A ship’s life: white linen and black oil

This is the story of the Union Steamship Lines SS Catala, the ship that helped rescue the 48-member crew of the Zalinski when it went down in Grenville Channel in 1946.

(Aside: This was supposed to be an end note, a small postscript to the Zalinski story, see April 13 post “Back from Oblivion.” But, somehow between then and now, I got carried away, and the story has morphed itself into a full scale tangential diversion in two parts. I guess that’s the beauty of the blog-scape. You can do that.)

The SS Catala began its sea-faring life as one of the famous British Columbia coastal fleet in the Union Steamship Company. It had been built in Glasgow, Scotland in 1925 and was a well-known passenger and cargo ship on BC’s coast until it was sold in 1958 to Nelson Bros. Shipping as a fish buying boat.

SS Catala 1927 -photo Sunshine Coast Museum

There are no highways that run north and south on British Columbia’s coast. It’s too rugged—steep mountains, long fjords and inlets, rocky shores, many river crossings. Between the Sunshine Coast and Alaska, there are are only three or four roads that wend the long way down from the interior plateaus, through the Coastal mountains to the sea.

All the coastal communities, to this day, depend on ships and barges, (along with small float planes) to bring in groceries, mail, freight, passengers and everything else that is needed from outside. Freight day is still a major event in all coastal towns. In the old days it was the major social event of the week too. Everybody turned out down at the wharf: old people, young people, babies in strollers, kids on bikes, groups of giggling teens, the out-of-season fishers and story tellers, the grannies and the nonnies. Everyone. And there was always something interesting to see—and comment on for the next week or two.

The steamships share a darker history too, and the sound of their arrival was experienced by many with fear and dread. From the mid-1800s onward, these were the ships that took First Nations children forcibly from their families and communities up and down the coast to transport them to one of this province’s 18 residential schools. It was a long and devastating chapter of our history. The consequences have long out-lasted the closure of the last residential school in British Columbia in 1986.

The Catala wasn’t a large ship, 67 metres (218 feet) long, two smoke stacks, had room for first and second class cabins, a dining salon, and an ample cargo hold.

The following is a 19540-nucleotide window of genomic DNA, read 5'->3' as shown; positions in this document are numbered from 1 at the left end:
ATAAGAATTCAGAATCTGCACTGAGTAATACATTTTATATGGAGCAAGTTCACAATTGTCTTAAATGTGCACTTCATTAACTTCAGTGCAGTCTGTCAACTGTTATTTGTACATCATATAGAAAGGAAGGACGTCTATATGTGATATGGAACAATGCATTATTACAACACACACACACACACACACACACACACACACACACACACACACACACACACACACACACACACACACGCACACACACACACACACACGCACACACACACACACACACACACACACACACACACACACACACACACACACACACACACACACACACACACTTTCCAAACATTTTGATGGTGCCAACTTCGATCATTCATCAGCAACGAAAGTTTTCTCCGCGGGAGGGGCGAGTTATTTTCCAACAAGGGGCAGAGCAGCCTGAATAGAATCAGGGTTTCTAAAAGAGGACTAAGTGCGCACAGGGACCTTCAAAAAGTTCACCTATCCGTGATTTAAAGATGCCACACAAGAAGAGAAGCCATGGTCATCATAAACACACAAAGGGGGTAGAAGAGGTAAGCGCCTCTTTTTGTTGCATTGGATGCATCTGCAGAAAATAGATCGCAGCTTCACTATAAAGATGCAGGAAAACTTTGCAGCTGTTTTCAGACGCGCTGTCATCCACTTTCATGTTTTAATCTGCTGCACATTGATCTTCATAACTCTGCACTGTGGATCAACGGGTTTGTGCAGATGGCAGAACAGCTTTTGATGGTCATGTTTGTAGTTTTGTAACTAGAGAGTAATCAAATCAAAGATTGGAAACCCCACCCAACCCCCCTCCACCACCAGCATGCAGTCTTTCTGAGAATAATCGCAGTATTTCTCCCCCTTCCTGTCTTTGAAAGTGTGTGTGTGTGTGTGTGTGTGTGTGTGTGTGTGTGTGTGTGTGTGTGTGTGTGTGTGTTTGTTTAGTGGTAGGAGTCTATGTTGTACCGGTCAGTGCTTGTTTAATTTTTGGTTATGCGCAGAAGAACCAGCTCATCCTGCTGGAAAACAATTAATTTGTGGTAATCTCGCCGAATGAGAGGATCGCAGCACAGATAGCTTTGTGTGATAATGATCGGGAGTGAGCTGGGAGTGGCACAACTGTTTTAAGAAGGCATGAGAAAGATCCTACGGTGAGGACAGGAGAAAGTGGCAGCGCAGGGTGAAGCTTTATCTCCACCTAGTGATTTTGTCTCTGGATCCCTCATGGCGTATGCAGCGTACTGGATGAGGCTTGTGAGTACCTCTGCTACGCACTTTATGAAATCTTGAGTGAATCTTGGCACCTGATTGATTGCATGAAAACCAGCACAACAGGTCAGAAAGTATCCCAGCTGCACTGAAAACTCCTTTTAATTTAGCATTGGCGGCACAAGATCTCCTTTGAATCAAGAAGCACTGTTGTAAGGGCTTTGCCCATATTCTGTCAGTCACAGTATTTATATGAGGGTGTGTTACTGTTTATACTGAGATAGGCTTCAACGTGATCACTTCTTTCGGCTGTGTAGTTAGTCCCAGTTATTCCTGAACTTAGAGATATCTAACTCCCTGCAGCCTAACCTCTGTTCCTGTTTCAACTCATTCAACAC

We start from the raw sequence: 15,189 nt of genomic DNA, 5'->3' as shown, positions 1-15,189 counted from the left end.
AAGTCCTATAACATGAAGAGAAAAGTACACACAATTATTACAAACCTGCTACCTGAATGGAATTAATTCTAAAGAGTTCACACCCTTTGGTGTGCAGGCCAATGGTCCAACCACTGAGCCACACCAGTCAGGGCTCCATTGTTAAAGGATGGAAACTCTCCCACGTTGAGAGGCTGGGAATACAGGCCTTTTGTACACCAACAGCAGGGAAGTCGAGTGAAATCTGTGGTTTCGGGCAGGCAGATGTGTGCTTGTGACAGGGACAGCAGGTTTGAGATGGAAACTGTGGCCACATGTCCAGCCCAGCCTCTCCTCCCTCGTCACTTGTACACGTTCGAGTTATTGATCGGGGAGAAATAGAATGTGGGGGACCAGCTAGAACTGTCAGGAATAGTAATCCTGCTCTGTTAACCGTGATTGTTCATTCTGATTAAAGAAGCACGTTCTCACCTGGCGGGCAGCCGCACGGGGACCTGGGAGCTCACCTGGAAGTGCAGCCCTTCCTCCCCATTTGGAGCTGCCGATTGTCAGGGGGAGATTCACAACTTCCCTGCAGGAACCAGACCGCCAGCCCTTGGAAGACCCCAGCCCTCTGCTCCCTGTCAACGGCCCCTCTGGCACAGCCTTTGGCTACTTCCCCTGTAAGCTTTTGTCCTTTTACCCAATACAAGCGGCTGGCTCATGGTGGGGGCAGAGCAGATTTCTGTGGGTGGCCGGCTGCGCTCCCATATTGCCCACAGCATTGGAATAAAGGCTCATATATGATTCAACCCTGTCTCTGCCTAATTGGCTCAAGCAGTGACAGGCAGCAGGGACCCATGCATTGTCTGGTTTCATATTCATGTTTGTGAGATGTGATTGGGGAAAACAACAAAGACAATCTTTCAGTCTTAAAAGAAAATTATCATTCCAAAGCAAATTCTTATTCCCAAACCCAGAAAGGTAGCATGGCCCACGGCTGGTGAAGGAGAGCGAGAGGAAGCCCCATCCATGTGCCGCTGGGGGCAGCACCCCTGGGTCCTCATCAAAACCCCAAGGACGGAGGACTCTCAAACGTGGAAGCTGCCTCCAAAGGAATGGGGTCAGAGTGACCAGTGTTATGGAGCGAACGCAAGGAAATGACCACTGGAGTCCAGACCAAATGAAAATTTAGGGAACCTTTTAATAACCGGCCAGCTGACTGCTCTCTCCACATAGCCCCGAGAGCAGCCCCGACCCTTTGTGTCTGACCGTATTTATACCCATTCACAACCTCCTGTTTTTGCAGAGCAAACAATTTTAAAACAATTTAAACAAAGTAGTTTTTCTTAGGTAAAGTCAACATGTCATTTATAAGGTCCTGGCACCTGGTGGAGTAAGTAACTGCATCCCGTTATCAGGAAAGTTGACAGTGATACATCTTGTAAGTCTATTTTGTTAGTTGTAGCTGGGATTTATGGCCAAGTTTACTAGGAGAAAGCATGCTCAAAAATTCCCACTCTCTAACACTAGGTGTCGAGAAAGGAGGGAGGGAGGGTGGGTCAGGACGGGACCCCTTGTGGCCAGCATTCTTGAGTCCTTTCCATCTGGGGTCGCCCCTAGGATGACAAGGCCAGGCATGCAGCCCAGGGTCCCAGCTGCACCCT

She hadn’t been out sailing the coast for very long before running into some trouble though. In the late fall of 1927, the SS Catala had just made a visit to Lax Kw’alaams (Port Simpson) north of Prince Rupert. The winter tides were a full 24 feet and the sea was smooth as glass. As she left the wharf at noon and steamed out of the inlet, she entered a half-mile wide passage before turning south for the three-hour run to Prince Rupert. Even though the captain and and mates had been making this run once a week for years, somehow, the SS Catala ran smack onto Sparrowhawk Reef, a well-known hazard in the middle of the channel.

SS Catala high and dry on Sparrowhawk Reef near Lax Kw'alaams 1927 -photo UNBC Archives

All the passengers were rescued safely, but the ship was thought to be a total write-off at first. That was until a ship salvage crew that came up from Vancouver figured a way to refloat the Catala.

The story is told by Bent Gestur Sivertz, one of the crew members of the Salvage King. (The Life of Bent Gestur Sivertz by Tracy O’Hara and Bent Sivertz, Trafford Press, 2000)

Having looked over the situation, the salvage operators went to Prince Rupert to look for men who could blast rocks.

“They found a team of Scottish miners who had been developing some kind of mine in Observatory Inlet and had abandoned it. They were in Prince Rupert looking for other employment. They negotiated what they would charge. Mr. Allan [the salvage engineer] wanted them to blast the rock from under the ship’s bottom where she was caught against the reef of rock, and to put wooden ‘toms’ which were great supports, or wooden timbers, to hold up the port side of the ship. Then with drills and dynamite they were to blast against the rock.

“We only worked at low tide with a couple of scows with long derricks and wire ropes. The miners worked every day that the low tide would allow, and drilled holes all the way along. Then we got the derrick-scows and the derrick barges and hooked onto the great chunks of rock that the miners had blasted. We got drags and pulled out hundreds of tons of small rock. We didn’t go into the cargo holds at all because they were full of black oil and it would have been very dangerous for the workmen. I remember her dining salon laid with white linen and the sight of black oil that made a continued line across all the tables.”

The crew worked for three weeks to prepare the ship for re-flotation, including patching the sizable hole torn in the hull. With the help of several large barges, a lot wire rope, the Salvage King, and continued blasting of the reef rock, the ship was refloated and towed to Rupert for repairs before the winter storms set in.

The good ship continued in long service to the Union Steamship Company for more than 30 years. She was sold from the fleet in the late 1950’s to Nelson Brothers, and then became a floatel for the Seattle World’s Fair. After that the ship was moored at Gray’s Harbor in Washington state as a lodge for sports fishermen. And there, after being wrecked and abandoned for 40 years, another tale about the Catala is told as a model story in ecological salvage and recovery.

(Part two of the SS Catala story to follow.)


About blue sea sky

By Cynthia Jones Davies, writer researcher who lives on Haida Gwaii.
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